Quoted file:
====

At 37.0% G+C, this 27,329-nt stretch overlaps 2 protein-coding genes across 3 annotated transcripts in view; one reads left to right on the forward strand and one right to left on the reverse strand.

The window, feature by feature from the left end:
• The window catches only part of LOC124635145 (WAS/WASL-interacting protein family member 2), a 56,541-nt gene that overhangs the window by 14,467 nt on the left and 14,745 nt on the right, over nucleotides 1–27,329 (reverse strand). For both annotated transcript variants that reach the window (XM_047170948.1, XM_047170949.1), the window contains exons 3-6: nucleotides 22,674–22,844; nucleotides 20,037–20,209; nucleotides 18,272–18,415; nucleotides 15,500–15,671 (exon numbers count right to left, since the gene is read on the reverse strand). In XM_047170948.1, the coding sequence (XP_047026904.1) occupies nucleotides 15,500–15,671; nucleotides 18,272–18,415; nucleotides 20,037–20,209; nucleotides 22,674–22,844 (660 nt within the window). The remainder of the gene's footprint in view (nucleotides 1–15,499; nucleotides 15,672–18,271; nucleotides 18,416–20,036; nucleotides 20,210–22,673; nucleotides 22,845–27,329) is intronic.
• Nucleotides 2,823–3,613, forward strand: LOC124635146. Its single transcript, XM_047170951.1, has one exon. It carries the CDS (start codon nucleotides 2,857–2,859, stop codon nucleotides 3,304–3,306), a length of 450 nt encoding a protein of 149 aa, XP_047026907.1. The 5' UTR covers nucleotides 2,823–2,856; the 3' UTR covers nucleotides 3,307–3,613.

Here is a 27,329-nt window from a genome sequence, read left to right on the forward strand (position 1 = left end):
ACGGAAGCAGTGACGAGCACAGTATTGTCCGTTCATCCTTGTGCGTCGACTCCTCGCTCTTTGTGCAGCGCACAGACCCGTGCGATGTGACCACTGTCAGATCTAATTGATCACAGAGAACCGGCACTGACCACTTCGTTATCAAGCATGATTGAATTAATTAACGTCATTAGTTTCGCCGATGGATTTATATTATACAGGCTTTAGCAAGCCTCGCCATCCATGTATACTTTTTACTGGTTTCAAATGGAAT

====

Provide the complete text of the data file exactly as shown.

At 37.0% G+C, this 27,329-nt stretch overlaps 2 protein-coding genes across 3 annotated transcripts in view; one reads left to right on the forward strand and one right to left on the reverse strand.

The window, feature by feature from the left end:
• The window catches only part of LOC124635145 (WAS/WASL-interacting protein family member 2), a 56,541-nt gene that overhangs the window by 14,467 nt on the left and 14,745 nt on the right, over nucleotides 1–27,329 (reverse strand). For both annotated transcript variants that reach the window (XM_047170948.1, XM_047170949.1), the window contains exons 3-6: nucleotides 22,674–22,844; nucleotides 20,037–20,209; nucleotides 18,272–18,415; nucleotides 15,500–15,671 (exon numbers count right to left, since the gene is read on the reverse strand). In XM_047170948.1, the coding sequence (XP_047026904.1) occupies nucleotides 15,500–15,671; nucleotides 18,272–18,415; nucleotides 20,037–20,209; nucleotides 22,674–22,844 (660 nt within the window). The remainder of the gene's footprint in view (nucleotides 1–15,499; nucleotides 15,672–18,271; nucleotides 18,416–20,036; nucleotides 20,210–22,673; nucleotides 22,845–27,329) is intronic.
• Nucleotides 2,823–3,613, forward strand: LOC124635146. Its single transcript, XM_047170951.1, has one exon. It carries the CDS (start codon nucleotides 2,857–2,859, stop codon nucleotides 3,304–3,306), a length of 450 nt encoding a protein of 149 aa, XP_047026907.1. The 5' UTR covers nucleotides 2,823–2,856; the 3' UTR covers nucleotides 3,307–3,613.

Here is a 27,329-nt window from a genome sequence, read left to right on the forward strand (position 1 = left end):
ACGGAAGCAGTGACGAGCACAGTATTGTCCGTTCATCCTTGTGCGTCGACTCCTCGCTCTTTGTGCAGCGCACAGACCCGTGCGATGTGACCACTGTCAGATCTAATTGATCACAGAGAACCGGCACTGACCACTTCGTTATCAAGCATGATTGAATTAATTAACGTCATTAGTTTCGCCGATGGATTTATATTATACAGGCTTTAGCAAGCCTCGCCATCCATGTATACTTTTTACTGGTTTCAAATGGAAT